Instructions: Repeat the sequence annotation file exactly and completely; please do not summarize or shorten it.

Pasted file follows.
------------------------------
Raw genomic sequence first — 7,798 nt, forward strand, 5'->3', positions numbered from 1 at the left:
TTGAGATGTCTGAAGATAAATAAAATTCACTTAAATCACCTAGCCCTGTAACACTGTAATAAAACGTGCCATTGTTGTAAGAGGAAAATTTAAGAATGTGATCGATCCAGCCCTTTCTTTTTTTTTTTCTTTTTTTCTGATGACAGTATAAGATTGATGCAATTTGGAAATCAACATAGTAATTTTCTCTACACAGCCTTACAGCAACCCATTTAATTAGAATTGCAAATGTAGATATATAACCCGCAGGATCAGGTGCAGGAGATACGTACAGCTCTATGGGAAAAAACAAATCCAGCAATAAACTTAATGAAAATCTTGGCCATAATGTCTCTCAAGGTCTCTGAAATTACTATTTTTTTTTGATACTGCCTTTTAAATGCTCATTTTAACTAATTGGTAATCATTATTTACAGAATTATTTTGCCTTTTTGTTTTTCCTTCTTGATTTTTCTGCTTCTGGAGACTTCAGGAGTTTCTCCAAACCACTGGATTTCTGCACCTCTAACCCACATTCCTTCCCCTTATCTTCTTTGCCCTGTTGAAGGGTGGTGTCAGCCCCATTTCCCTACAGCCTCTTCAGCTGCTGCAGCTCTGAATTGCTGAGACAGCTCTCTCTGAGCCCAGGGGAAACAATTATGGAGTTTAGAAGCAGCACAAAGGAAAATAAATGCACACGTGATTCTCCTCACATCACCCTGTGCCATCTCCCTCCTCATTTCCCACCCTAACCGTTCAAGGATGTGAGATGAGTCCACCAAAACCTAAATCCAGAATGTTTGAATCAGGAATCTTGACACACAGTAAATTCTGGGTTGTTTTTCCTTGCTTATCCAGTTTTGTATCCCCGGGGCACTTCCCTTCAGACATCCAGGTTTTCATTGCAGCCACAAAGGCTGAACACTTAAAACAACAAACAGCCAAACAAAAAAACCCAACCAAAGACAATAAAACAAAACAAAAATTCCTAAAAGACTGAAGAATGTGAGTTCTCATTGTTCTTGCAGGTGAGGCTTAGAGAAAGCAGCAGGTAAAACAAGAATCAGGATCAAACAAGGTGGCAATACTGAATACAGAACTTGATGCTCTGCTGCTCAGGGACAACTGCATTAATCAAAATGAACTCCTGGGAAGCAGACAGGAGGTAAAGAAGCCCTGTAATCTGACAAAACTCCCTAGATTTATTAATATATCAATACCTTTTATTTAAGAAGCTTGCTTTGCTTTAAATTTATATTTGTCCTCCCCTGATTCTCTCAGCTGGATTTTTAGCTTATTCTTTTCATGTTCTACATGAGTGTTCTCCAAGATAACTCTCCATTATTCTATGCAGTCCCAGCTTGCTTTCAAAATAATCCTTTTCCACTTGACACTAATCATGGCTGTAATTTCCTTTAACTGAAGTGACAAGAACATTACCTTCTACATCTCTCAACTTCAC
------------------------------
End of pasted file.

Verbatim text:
Raw genomic sequence first — 7,798 nt, forward strand, 5'->3', positions numbered from 1 at the left:
TTGAGATGTCTGAAGATAAATAAAATTCACTTAAATCACCTAGCCCTGTAACACTGTAATAAAACGTGCCATTGTTGTAAGAGGAAAATTTAAGAATGTGATCGATCCAGCCCTTTCTTTTTTTTTTTCTTTTTTTCTGATGACAGTATAAGATTGATGCAATTTGGAAATCAACATAGTAATTTTCTCTACACAGCCTTACAGCAACCCATTTAATTAGAATTGCAAATGTAGATATATAACCCGCAGGATCAGGTGCAGGAGATACGTACAGCTCTATGGGAAAAAACAAATCCAGCAATAAACTTAATGAAAATCTTGGCCATAATGTCTCTCAAGGTCTCTGAAATTACTATTTTTTTTTGATACTGCCTTTTAAATGCTCATTTTAACTAATTGGTAATCATTATTTACAGAATTATTTTGCCTTTTTGTTTTTCCTTCTTGATTTTTCTGCTTCTGGAGACTTCAGGAGTTTCTCCAAACCACTGGATTTCTGCACCTCTAACCCACATTCCTTCCCCTTATCTTCTTTGCCCTGTTGAAGGGTGGTGTCAGCCCCATTTCCCTACAGCCTCTTCAGCTGCTGCAGCTCTGAATTGCTGAGACAGCTCTCTCTGAGCCCAGGGGAAACAATTATGGAGTTTAGAAGCAGCACAAAGGAAAATAAATGCACACGTGATTCTCCTCACATCACCCTGTGCCATCTCCCTCCTCATTTCCCACCCTAACCGTTCAAGGATGTGAGATGAGTCCACCAAAACCTAAATCCAGAATGTTTGAATCAGGAATCTTGACACACAGTAAATTCTGGGTTGTTTTTCCTTGCTTATCCAGTTTTGTATCCCCGGGGCACTTCCCTTCAGACATCCAGGTTTTCATTGCAGCCACAAAGGCTGAACACTTAAAACAACAAACAGCCAAACAAAAAAACCCAACCAAAGACAATAAAACAAAACAAAAATTCCTAAAAGACTGAAGAATGTGAGTTCTCATTGTTCTTGCAGGTGAGGCTTAGAGAAAGCAGCAGGTAAAACAAGAATCAGGATCAAACAAGGTGGCAATACTGAATACAGAACTTGATGCTCTGCTGCTCAGGGACAACTGCATTAATCAAAATGAACTCCTGGGAAGCAGACAGGAGGTAAAGAAGCCCTGTAATCTGACAAAACTCCCTAGATTTATTAATATATCAATACCTTTTATTTAAGAAGCTTGCTTTGCTTTAAATTTATATTTGTCCTCCCCTGATTCTCTCAGCTGGATTTTTAGCTTATTCTTTTCATGTTCTACATGAGTGTTCTCCAAGATAACTCTCCATTATTCTATGCAGTCCCAGCTTGCTTTCAAAATAATCCTTTTCCACTTGACACTAATCATGGCTGTAATTTCCTTTAACTGAAGTGACAAGAACATTACCTTCTACATCTCTCAACTTCAC